A recent targeted review by the Canadian Securities Administrators (CSA) of the relationship disclosure practices of 124 registered portfolio managers and exempt market dealers revealed a number of common deficiencies, and some best practices, as set out in CSA Staff Notice 31-334 [available here].

The Notice was published shortly after the first effective date – July 15, 2013 – of the CSA’s new client relationship disclosure and reporting requirements (CRM-2) amendments to National Instrument 31-103 Registration Requirements, Exemptions and Ongoing Registrant Obligations (NI 31-103). For details of the CRM-2 amendments and applicable transition periods see BLG’s Investment Management Bulletin Canadian Securities Administrators Finalize Rules Requiring Enhanced Account Level Disclosure by Registrants: Effective July 15, 2013 [available here].

Elements of the CRM-2 amendments that came into effect on July 15, 2013 include the following enhancements to the prescribed relationship disclosure information (RDI) requirements

  • clarification that RDI must be provided in writing, subject to certain exceptions
  • more specific cost disclosure requirements including distinguishing between “operating charges” and “transaction charges”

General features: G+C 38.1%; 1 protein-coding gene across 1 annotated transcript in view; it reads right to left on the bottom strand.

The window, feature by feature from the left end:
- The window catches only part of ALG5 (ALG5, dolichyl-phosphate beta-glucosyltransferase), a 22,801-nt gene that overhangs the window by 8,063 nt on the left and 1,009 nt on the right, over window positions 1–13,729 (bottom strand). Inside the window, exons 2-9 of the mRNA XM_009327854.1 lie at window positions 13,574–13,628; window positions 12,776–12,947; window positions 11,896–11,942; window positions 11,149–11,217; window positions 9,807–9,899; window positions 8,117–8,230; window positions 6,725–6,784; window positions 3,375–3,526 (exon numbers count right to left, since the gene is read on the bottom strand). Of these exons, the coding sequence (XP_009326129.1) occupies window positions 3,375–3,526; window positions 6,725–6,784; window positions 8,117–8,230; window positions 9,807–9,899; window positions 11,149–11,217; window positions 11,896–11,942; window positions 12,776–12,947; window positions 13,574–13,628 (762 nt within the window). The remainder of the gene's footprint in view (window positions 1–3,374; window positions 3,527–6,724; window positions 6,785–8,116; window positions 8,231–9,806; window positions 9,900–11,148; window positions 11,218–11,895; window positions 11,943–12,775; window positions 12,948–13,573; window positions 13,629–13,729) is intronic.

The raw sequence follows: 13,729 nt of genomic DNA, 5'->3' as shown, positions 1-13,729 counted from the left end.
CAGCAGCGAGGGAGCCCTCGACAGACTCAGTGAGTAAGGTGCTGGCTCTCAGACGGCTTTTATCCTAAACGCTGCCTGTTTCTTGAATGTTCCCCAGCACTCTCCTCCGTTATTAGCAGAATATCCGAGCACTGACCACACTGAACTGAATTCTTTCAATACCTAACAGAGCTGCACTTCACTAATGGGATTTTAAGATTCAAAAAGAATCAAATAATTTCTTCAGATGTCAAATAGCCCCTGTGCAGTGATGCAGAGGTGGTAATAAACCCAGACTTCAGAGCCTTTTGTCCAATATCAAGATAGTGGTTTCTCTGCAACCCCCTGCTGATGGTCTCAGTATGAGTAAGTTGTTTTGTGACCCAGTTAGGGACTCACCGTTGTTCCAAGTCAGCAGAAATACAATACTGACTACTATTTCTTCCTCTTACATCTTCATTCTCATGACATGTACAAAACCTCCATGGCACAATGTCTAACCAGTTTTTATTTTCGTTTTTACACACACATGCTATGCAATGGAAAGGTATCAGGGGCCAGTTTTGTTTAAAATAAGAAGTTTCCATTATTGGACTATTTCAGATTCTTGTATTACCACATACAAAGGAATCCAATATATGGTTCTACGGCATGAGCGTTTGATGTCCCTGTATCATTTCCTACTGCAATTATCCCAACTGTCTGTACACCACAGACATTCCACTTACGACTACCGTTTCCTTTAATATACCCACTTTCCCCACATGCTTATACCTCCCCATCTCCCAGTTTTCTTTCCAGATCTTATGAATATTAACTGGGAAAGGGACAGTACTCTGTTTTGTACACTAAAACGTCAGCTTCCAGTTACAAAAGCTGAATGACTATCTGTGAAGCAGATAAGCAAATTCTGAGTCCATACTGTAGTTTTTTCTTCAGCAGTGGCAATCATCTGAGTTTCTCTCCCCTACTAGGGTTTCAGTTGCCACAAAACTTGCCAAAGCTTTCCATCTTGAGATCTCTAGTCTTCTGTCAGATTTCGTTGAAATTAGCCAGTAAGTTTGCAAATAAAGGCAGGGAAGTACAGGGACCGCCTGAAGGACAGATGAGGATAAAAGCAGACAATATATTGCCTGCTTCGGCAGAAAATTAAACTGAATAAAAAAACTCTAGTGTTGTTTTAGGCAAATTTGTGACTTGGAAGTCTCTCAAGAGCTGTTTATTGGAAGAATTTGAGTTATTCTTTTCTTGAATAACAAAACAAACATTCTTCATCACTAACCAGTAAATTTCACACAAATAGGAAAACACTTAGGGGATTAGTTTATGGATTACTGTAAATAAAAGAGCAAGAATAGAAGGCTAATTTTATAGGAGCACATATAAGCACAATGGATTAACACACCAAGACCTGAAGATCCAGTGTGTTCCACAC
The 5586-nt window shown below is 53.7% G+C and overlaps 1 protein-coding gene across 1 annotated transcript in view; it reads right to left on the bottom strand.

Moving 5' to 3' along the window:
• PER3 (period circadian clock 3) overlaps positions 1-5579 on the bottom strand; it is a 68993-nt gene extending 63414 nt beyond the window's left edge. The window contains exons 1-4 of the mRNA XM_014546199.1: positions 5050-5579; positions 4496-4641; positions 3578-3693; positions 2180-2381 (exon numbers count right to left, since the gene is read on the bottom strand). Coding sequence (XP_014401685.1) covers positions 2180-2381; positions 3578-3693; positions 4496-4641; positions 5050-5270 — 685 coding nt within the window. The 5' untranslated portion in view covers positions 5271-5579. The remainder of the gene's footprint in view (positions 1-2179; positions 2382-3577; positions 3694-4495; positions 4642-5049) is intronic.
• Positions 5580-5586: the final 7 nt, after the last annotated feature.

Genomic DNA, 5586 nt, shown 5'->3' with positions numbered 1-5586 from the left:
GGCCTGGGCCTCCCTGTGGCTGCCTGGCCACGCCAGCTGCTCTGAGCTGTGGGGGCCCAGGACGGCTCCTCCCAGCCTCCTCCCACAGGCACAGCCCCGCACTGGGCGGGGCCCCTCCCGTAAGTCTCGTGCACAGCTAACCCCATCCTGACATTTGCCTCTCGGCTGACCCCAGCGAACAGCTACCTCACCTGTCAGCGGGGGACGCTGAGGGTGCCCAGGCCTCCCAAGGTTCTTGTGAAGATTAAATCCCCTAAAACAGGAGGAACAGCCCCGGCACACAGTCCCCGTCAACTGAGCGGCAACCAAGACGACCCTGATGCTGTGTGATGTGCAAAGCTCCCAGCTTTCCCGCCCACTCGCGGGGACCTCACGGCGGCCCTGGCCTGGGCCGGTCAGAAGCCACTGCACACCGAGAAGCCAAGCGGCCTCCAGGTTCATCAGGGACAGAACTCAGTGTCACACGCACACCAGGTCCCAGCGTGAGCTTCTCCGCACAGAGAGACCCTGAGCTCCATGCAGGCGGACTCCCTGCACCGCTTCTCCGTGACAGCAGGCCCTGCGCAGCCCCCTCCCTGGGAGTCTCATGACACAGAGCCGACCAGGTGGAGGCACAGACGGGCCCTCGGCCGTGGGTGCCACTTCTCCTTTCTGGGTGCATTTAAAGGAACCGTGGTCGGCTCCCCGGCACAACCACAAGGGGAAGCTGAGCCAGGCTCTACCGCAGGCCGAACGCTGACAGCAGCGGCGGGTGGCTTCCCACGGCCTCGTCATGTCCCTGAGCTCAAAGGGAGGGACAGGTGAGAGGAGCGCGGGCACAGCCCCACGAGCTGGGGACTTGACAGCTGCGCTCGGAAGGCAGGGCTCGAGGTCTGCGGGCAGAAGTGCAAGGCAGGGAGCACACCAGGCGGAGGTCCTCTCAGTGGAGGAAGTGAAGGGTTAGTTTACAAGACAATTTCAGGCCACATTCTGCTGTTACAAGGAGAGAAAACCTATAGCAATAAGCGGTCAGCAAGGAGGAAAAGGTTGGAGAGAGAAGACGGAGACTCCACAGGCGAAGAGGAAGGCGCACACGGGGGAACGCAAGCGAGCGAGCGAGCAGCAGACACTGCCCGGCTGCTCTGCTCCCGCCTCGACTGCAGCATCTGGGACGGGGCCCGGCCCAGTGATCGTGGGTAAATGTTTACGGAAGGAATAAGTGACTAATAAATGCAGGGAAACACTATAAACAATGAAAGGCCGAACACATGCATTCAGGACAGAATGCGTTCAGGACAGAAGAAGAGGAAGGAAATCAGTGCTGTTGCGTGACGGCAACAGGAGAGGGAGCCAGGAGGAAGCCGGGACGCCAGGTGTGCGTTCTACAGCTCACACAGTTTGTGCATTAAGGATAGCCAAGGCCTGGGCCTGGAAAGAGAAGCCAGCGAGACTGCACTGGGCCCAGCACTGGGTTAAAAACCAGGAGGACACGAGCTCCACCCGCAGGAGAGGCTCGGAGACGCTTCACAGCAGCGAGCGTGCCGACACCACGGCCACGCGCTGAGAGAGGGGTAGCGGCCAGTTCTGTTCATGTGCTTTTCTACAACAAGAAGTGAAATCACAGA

• the requirement for a registrant to provide 60 days’ prior written notice before imposing new or increased operating charges in respect of a client’s account

Other key elements of CRM-2 will be phased in over a 3-year period including further enhancements to the RDI requirements.

In addition to the rule amendments, the Companion Policy to NI 31-103 contains expanded discussion on the CSA’s expectations with respect to the manner in which the prescribed RDI requirements are to be implemented by registered firms, with particular emphasis on disclosure about investing in mutual funds.

In light of the new RDI requirements and the Notice, registrants should take the opportunity to review their RDI practices, and revise as necessary, to ensure they meet not only the prescribed RDI requirements but also the CSA’s policy objectives behind the requirements – i.e. clear, relevant and understandable information that enables clients to make informed decisions. RDI practices the CSA find acceptable include:

  • providing the prescribed RDI in a number of different documents
  • delivering RDI in person, by mail, by fax or electronically
  • requiring clients to acknowledge receipt of RDI, including RDI updates

Areas of disclosure where deficiencies were most noted include:

  • lack of written policies and procedures concerning the preparation, delivery and updating of RDI
  • description of the nature or type of the client’s account
  • description of the risks that a client should consider
  • description of the conflicts of interest a firm has
  • description of the content and frequency of reporting by the firm